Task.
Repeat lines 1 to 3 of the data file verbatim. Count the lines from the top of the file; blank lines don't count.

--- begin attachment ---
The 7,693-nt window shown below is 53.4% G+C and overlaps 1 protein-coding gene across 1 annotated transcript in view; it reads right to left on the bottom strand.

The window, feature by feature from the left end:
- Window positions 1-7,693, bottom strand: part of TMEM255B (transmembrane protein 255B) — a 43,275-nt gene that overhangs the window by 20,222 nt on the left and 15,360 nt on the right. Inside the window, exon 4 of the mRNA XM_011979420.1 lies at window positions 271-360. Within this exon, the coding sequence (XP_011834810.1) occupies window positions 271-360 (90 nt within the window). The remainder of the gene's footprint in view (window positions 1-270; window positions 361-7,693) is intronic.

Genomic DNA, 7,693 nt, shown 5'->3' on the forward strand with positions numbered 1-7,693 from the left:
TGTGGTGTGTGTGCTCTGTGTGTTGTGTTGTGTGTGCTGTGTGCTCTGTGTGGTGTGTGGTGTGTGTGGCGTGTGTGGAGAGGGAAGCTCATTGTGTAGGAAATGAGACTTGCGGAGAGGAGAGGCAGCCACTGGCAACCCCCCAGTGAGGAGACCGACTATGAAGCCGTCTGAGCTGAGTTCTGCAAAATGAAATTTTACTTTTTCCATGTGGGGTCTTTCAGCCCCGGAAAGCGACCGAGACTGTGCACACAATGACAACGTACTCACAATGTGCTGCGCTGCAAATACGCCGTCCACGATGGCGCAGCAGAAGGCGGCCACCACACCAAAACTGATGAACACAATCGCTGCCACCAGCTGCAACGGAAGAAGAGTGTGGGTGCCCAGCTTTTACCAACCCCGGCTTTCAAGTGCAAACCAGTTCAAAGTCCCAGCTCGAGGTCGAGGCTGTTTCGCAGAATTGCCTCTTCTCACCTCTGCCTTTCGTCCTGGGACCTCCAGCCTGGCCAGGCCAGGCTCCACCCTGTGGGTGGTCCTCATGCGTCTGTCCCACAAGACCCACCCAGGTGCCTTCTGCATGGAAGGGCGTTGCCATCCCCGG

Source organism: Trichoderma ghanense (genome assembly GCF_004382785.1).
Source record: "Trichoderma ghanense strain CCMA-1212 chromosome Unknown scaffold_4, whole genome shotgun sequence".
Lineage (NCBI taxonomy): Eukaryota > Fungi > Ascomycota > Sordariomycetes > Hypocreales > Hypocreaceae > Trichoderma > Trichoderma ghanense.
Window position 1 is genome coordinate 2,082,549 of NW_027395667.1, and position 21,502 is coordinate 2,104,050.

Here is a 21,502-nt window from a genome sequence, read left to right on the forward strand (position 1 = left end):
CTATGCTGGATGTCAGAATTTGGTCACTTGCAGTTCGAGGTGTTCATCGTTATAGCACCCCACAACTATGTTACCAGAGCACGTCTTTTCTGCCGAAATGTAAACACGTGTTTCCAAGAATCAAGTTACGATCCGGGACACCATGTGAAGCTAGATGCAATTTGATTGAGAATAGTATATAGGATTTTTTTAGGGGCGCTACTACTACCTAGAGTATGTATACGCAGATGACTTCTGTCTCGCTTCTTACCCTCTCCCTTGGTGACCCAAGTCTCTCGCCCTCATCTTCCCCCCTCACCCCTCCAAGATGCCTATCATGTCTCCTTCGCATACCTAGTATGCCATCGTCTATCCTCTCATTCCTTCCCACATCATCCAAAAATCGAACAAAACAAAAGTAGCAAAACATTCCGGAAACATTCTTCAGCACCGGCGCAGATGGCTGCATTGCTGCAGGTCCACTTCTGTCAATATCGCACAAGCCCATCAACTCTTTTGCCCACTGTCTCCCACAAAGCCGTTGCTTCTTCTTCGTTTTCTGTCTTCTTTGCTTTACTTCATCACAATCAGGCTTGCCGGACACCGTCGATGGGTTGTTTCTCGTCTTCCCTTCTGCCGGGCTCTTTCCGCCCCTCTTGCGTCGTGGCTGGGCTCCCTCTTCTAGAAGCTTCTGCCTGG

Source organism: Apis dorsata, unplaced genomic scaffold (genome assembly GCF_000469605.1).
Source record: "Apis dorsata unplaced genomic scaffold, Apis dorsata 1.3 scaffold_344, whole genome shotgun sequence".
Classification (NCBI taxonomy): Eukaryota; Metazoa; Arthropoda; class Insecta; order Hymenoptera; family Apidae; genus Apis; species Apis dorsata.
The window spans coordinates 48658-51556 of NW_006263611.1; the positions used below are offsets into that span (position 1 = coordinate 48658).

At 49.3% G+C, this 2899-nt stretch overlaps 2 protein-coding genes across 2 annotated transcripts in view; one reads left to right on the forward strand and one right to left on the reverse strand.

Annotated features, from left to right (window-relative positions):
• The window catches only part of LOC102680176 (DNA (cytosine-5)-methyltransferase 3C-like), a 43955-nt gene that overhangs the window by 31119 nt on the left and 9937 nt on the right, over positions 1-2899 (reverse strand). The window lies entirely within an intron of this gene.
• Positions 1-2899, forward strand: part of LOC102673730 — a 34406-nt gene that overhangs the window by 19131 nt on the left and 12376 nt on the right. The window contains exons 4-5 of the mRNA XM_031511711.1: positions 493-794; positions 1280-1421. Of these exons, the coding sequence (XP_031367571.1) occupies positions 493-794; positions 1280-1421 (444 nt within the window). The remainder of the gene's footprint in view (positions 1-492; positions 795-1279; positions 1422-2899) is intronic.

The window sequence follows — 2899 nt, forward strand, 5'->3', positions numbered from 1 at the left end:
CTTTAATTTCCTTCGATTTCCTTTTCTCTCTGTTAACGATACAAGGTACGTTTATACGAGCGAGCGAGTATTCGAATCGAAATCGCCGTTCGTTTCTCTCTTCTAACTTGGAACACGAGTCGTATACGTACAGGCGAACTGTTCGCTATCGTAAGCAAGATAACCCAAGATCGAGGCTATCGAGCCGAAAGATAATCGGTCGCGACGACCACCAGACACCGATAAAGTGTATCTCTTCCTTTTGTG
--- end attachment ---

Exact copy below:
The 7,693-nt window shown below is 53.4% G+C and overlaps 1 protein-coding gene across 1 annotated transcript in view; it reads right to left on the bottom strand.

The window, feature by feature from the left end:
- Window positions 1-7,693, bottom strand: part of TMEM255B (transmembrane protein 255B) — a 43,275-nt gene that overhangs the window by 20,222 nt on the left and 15,360 nt on the right. Inside the window, exon 4 of the mRNA XM_011979420.1 lies at window positions 271-360. Within this exon, the coding sequence (XP_011834810.1) occupies window positions 271-360 (90 nt within the window). The remainder of the gene's footprint in view (window positions 1-270; window positions 361-7,693) is intronic.